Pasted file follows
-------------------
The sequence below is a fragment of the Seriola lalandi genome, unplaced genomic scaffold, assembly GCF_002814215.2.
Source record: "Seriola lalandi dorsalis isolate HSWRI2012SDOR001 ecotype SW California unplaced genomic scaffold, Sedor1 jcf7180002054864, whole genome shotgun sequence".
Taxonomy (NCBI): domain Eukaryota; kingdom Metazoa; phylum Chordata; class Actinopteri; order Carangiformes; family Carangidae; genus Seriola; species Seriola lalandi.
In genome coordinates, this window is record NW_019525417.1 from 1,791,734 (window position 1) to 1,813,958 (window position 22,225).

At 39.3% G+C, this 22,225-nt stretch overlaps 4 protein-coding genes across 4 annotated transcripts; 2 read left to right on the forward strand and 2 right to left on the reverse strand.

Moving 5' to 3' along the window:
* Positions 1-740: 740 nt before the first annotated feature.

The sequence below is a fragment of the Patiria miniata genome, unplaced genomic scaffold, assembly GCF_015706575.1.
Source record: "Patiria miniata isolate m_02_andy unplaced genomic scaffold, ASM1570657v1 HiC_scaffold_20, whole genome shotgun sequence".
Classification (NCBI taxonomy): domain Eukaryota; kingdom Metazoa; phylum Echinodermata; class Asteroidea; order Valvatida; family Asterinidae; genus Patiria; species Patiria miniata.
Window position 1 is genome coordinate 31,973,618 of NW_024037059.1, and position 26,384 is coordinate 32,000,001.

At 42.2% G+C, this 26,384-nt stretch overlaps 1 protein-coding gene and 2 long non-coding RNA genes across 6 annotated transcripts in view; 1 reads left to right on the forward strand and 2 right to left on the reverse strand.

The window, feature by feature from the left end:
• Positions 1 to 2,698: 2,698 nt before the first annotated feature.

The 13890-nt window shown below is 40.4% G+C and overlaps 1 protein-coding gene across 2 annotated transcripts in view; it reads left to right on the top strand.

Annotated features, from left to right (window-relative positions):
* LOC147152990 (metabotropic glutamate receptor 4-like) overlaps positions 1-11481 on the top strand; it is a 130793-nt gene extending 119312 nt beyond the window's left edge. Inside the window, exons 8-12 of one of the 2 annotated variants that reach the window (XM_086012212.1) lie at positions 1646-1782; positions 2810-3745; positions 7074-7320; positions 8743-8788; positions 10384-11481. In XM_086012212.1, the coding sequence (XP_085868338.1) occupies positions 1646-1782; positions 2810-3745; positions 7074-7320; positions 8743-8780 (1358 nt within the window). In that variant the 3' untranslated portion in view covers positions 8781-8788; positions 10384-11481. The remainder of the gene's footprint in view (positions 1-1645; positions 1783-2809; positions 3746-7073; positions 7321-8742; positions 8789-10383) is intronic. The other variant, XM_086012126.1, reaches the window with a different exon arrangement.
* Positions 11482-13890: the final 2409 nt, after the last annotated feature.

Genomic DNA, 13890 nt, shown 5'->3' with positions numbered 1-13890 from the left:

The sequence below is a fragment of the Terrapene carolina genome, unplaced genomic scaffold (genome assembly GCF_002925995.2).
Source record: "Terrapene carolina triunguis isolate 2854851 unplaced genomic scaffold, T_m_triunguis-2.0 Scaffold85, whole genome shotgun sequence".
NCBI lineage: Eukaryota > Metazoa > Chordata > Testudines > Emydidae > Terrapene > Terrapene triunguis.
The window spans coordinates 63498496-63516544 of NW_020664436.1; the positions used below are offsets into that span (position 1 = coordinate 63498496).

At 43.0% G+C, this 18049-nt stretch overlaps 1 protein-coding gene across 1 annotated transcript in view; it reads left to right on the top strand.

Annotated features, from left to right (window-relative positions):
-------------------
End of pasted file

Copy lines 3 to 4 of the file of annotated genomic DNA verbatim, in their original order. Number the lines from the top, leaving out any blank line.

Taxonomy (NCBI): domain Eukaryota; kingdom Metazoa; phylum Chordata; class Actinopteri; order Carangiformes; family Carangidae; genus Seriola; species Seriola lalandi.
In genome coordinates, this window is record NW_019525417.1 from 1,791,734 (window position 1) to 1,813,958 (window position 22,225).